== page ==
This is a discussion on How Many Shots Are Too Many (Legal Question) within the Concealed Carry Issues & Discussions forums, part of the Defensive Carry Discussions category; Originally Posted by Ronny Shoot until subject is dead. Then 2 through the brains to make sure they don't turn zombie. Darnit, I forgot all ...
You don't shoot to kill, you shoot to survive.
FYI: I am not a lawyer, the son of a lawyer nor have I every played a lawyer on TV and I did not stay in a Holiday Inn Express last night!
First of all - thank you for your service, skysoldier.
IMO - it is simply about removing the threat. Your military training of two quick shots to centermass will normally remove any threat unless the BG is wearing body-armor - if that is the case, your problems are much more serious than round-count.
This is not about math but about taking a BG out in a life threatening scenario. I would hate to see anyone in a situation where they failed to protect themselves or their loved ones due to worry about legal issues, and wind up being shot or killed themselves.
Stay vigilant and protect your rights!
EDC - S&W M&P .45
"The beauty of the second amendment is that it will not be needed until they try to take." Thomas Jefferson
Awhile ago in Houston, TX, HPD got in a shooting where about 30 shots were fired within a minute or so, it was at one guy in a room they considered a threat to their safety. Most shots were fired by one officer. He emptied a mag. and reloaded and fired more shots.
You should heard the bleeding hearts crying foul. but the D.A. at the time gave an analogy , "if it is OK to kill a guy dead, it is OK to kill him dead, dead, dead."
However like they said in earlier replies, two quick shots to center mass of the bad guy usually is sufficient.
Total rounds fired are strictly based on if the threat still exists.
Rule of thumb, or at least it should be a rule of thumb, is based on military training. 2 quick, but well placed bullets to center of mass, then reevaluate the situation.
Reevaluation of the situation doesn't require you to holster your gun and ask the BG if he/she's done. Reevaluation can take place in 2 seconds, maybe less.
I train to shoot 2, reevaluate and shoot 2 more if necessary, reevaluate and shoot 2 more if necessary, reevaluate...
The "Reason" behind 2 shots can be directly linked to the Military, which is a GOOD thing for your legal protection.
"When seconds count, the police are only minutes away." * "Don't bring a knife to a gun fight."
In Kentucky the law is you only fire a firearm in a life and death situation. If you shoot to wound you will be in trouble. I was told by a few cop buddies and a couple of lawyers if you shoot a bad guy and don't kill him you had better testify that you tried to kill him and missed.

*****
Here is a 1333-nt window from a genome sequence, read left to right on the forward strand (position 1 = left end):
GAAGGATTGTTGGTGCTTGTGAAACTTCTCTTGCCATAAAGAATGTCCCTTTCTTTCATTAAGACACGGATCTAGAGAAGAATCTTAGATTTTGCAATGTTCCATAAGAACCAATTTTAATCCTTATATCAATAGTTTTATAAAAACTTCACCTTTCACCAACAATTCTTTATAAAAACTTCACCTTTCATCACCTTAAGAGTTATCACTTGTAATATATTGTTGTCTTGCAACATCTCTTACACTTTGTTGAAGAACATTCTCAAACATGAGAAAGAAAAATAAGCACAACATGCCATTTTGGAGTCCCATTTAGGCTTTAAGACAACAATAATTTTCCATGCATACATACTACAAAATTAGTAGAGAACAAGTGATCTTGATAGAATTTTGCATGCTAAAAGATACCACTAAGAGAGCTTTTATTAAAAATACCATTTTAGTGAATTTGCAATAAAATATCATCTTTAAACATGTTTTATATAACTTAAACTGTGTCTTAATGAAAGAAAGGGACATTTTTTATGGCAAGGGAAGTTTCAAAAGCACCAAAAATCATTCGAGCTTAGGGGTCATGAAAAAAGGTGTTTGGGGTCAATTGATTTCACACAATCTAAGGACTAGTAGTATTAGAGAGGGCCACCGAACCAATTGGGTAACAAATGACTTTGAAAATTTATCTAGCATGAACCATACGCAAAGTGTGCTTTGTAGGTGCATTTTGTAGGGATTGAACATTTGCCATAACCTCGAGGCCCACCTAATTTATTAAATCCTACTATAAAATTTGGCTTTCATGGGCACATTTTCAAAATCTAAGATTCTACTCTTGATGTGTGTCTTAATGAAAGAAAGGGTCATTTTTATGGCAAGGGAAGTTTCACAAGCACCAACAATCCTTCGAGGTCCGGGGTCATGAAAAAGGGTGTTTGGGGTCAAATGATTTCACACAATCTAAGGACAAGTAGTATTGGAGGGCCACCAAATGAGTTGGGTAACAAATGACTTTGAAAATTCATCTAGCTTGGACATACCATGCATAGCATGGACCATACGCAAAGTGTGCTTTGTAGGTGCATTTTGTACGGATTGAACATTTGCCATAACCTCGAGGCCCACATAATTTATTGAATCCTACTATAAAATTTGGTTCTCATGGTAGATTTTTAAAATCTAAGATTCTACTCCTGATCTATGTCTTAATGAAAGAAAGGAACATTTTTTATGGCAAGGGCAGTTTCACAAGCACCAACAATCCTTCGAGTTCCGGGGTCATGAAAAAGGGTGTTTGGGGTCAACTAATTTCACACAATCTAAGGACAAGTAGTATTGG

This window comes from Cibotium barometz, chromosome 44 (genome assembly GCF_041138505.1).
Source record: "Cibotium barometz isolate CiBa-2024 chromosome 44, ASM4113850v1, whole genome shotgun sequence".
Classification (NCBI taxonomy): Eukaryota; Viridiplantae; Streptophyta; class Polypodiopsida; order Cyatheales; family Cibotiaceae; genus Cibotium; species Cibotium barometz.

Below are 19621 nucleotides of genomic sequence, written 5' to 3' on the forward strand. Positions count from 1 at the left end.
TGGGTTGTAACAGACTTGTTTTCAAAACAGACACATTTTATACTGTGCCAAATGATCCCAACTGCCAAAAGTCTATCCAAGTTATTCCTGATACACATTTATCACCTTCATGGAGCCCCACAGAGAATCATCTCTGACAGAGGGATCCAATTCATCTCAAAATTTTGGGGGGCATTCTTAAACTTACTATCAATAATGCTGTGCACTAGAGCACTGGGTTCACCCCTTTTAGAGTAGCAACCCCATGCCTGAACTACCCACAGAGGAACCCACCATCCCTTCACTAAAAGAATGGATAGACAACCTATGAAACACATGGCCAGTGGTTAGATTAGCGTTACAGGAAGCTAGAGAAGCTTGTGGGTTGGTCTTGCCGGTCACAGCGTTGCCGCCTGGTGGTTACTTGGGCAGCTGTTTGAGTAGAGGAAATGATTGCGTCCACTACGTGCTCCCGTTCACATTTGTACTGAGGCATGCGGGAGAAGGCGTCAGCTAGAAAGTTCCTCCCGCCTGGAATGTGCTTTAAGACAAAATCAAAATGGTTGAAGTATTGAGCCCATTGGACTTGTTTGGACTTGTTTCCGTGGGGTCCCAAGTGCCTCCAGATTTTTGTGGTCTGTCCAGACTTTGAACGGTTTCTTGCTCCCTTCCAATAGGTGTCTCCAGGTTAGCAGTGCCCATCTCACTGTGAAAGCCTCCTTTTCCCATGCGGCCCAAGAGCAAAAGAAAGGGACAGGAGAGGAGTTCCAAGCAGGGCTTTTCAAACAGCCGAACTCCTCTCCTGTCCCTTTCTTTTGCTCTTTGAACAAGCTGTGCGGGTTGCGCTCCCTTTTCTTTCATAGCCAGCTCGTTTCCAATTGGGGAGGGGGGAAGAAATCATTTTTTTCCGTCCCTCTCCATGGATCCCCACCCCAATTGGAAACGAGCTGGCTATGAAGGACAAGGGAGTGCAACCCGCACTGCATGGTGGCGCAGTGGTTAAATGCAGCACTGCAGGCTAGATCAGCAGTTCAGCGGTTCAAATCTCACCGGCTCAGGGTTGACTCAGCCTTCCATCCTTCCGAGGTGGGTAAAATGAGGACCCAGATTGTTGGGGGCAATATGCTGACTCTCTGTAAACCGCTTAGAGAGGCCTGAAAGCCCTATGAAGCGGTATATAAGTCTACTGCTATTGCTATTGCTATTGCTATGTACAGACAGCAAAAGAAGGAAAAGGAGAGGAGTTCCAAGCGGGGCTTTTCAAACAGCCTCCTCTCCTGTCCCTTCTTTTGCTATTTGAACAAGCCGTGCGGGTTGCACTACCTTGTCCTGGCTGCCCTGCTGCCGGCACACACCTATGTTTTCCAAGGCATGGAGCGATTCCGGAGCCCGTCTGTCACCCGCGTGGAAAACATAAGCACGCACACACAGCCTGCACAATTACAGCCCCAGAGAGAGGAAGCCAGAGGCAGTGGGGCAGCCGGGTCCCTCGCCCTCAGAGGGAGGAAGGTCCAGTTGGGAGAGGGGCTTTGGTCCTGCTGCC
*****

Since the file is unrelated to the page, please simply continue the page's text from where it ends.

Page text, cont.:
Better to have it and not need it than to need it and not have it.
It comes down to your testimony on the stand, why you shot once or needed to shoot 50 times, justifying the use of deadly force and the amount of force needed is crucial. According To Your State Laws Apply.
However there are jurisdictions that have suttle (and sometimes not suttle) differences. For example some jurisdictions have the castle doctrine in place, while others have a requirement to retreat.
Hopefully someone here can provided you with relevant information for that jurisdiction, and provide a place for you to verify it (maybe a state website).
Just to throw a wrench into the works, consider if you might be held to a different standard because of your military training (could work for you or against you).
No matter what, don't let this chatter as what to do here mess with your head in the sandbox. Keep to the training and ROE.
S&W 642 (no-lock) with .38 Spl +P 135 GR Gold GDHP
Glock G31 & G33 with .357 Sig 125 GR. SXT Winchester Ranger
Sometimes in life you have to stand your ground. It's a hard lesson to learn and even most adults don't get it, but in the end only I can be responsible for my life. If faced with any type of adversity, only I can overcome it. Waiting for someone else to take responsibility is a long fruitless wait.
The "controlled pair" ot "two shots then evaluate" is designed for reflexive fire or close quaters scenarios where there may be/is likely to be multiple enemies. It's not meant to be fire two shots and quit. It's meant to be... fire two shots, and make sure there's no one else shooting at you. You don't want to unload a magazine, focused on one threat, while two more unload on you. So, it's a controlled pair at the immediate threat, evaluate and engage additional threats.
On this topic however, I think how many shots are too many depends on where you are at and what that states case law looks like. I had some unofficial legal advice from a cop friend a few years ago that said in his experience, people who unloaded the weapon on the BG faired better because a jury believed they must have really feared for their life to do so. That was his opinion though, and by no means valid case law.
AlabamaConstitution of 1819: That every citizen has a right to bear arms in defence of himself and the state.
The world doesn't owe you anything. It was here first.-Mark Twain
"Life's tough. It's tougher if you're stupid."-John Wayne
Sig P228; Micro Desert Eagle; S&W M&P Compact .357 sig
In the heat of action and passion, most people will probably simply empty their weapons, and not that accurately, usually from handguns. This may or may not be good but it is understood...unless somebody has the time and the mind to deliberately take aim at long range. "If you are far enough away to aim your gun, you are far enough away to run." Quote: Leon Harrison